Awareness and knowledge can help prevent health complications. Education plays an important role in informing people about the condition and how best to manage it through a healthy diet, regular exercise and necessary medication. This holds especially true for Diabetes which is a chronic condition caused by high blood sugar levels.
The 7th International Diabetes Summit 2023 organised by Chellaram Diabetes Institute, Pune was one such attempt to make an impact in the field of Diabetes. The three-day summit witnessed numerous national and international dignitaries connect virtually and speak on the latest findings, techniques and technologies in the field of Diabetes - from clinical management to patient care, from the current challenges to the latest innovations in the world of Diabetes.
Following are some of the topics discussed during the three-day summit:
Dr Shivani Misra (Consultant in Metabolic Medicine and faculty member at the Imperial College London, UK)
discussed case studies of Early-onset Type 2 Diabetes that illustrated the clinical evidence. Early-onset Type 2 Diabetes is usually defined as occurring under the age of 40 years. Careful diagnostic assessment is required to diagnose this type of Diabetes correctly, as this has a major impact on Diabetes management. This early-onset (also called 'young-onset') Type 2 Diabetes is concerning, as it results in a longer lifetime exposure to hyperglycaemia (high blood glucose) and the consequent complications. There is also emerging evidence that early-onset Type 2 Diabetes is a more aggressive disease compared with later-onset Type 2 Diabetes, and is accompanied by earlier onset and more rapid progression of macrovascular (affecting large blood vessels) and microvascular (affecting smaller blood vessels, such as the capillaries) complications.
In early-onset Type 2 Diabetes there is greater insulin resistance than in later-onset Type 2 Diabetes, Beta-cell failure also progresses more rapidly than in later-onset Type 2 Diabetes. Obesity and deposition of abdominal fat, drives insulin resistance and obese individuals initially have higher amount of insulin in the blood than what is considered healthy to compensate for this. When insulin production proves inadequate, Diabetes develops. Early-onset Type 2 Diabetes may also develop following puberty, during which increased levels of growth hormone generate insulin resistance.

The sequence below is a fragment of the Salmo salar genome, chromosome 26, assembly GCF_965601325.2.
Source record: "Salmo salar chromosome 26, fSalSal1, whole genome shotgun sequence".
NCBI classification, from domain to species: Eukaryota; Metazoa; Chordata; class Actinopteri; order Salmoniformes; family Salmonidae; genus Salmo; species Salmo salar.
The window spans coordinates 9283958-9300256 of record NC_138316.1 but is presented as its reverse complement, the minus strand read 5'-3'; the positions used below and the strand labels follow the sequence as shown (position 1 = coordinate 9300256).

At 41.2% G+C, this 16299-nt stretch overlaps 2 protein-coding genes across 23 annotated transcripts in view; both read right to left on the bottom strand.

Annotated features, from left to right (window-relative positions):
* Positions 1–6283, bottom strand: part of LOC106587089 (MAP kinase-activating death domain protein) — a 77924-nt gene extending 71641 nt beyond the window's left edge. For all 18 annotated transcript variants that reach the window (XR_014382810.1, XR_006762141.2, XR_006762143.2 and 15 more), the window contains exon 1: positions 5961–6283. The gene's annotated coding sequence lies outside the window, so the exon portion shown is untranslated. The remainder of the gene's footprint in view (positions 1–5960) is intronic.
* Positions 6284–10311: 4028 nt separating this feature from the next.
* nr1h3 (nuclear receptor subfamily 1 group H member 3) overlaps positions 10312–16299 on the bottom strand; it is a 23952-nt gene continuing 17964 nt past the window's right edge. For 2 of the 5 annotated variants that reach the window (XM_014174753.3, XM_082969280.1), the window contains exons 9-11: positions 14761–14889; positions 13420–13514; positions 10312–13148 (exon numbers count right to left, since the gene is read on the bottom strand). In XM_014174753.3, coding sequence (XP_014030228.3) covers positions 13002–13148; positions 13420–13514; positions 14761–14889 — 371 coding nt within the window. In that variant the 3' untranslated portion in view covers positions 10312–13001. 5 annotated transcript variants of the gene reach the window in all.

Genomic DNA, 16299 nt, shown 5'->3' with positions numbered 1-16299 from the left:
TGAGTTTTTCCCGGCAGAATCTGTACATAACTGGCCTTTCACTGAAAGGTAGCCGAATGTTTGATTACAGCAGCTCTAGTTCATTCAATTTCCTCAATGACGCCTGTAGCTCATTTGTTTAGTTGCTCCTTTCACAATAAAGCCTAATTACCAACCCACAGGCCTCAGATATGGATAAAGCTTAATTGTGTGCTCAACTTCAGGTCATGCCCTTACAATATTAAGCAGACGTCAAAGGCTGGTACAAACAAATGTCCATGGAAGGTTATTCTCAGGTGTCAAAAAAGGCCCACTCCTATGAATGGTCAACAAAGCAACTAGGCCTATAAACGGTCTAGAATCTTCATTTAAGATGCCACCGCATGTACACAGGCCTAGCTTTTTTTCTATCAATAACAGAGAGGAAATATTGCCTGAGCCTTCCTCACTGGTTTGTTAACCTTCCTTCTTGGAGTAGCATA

Dr. Andrew JM Boulton (Professor of Medicine at Manchester University, UK)
discussed evidence based management of diabetic foot problems in 2023. Diabetes, a disorder of high glucose levels, can harm various organs of the body if it is uncontrolled or there is a lack of proper care management. The long duration of uncontrolled glucose levels in the bloodstream damages the nerves. This is known as peripheral neuropathy. It affects the blood vessels resulting in decreased or complete obstruction of the blood flow towards the extremities (feet). This is called peripheral arterial disease. Neuropathy and peripheral arterial disease either individually or together result in serious problems like non-healing ulcer, infections and even amputation. People with Diabetes often don't realise or know that they have a problem until the resulting pain becomes apparent.
Peripheral Neuropathy is the most common problem among all long-term complications of Diabetes, affecting around half of the people with Diabetes. A longer duration of Diabetes and poor blood glucose control are major risk factors for the development of diabetic peripheral neuropathy. Peripheral neuropathy initiates a series of events which affect the sensory nerves responsible for the various types of sensation.
Patient with sensory neuropathy either complain of pain or suffer a complete loss of sensation. Most of the people with peripheral neuropathy show symptoms of numbness or a 'cotton and wool' sensation in the feet. Some individuals display painful symptoms like burning, pricking, discomfort and electric shock-like pain often accompanied by disturbed sleep.
It is important - for any person with a foot wound - to follow good wound care practice like offloading - relieving weight from the wound site and wound care with advanced dressing products is also helpful. It is well known that people with diabetic foot ulcers need to rest their feet. This is because putting pressure on the foot by walking can cause ulcers to deepen, be infected and further complicated.
For more information, visit: www.cdidiabetessummit.org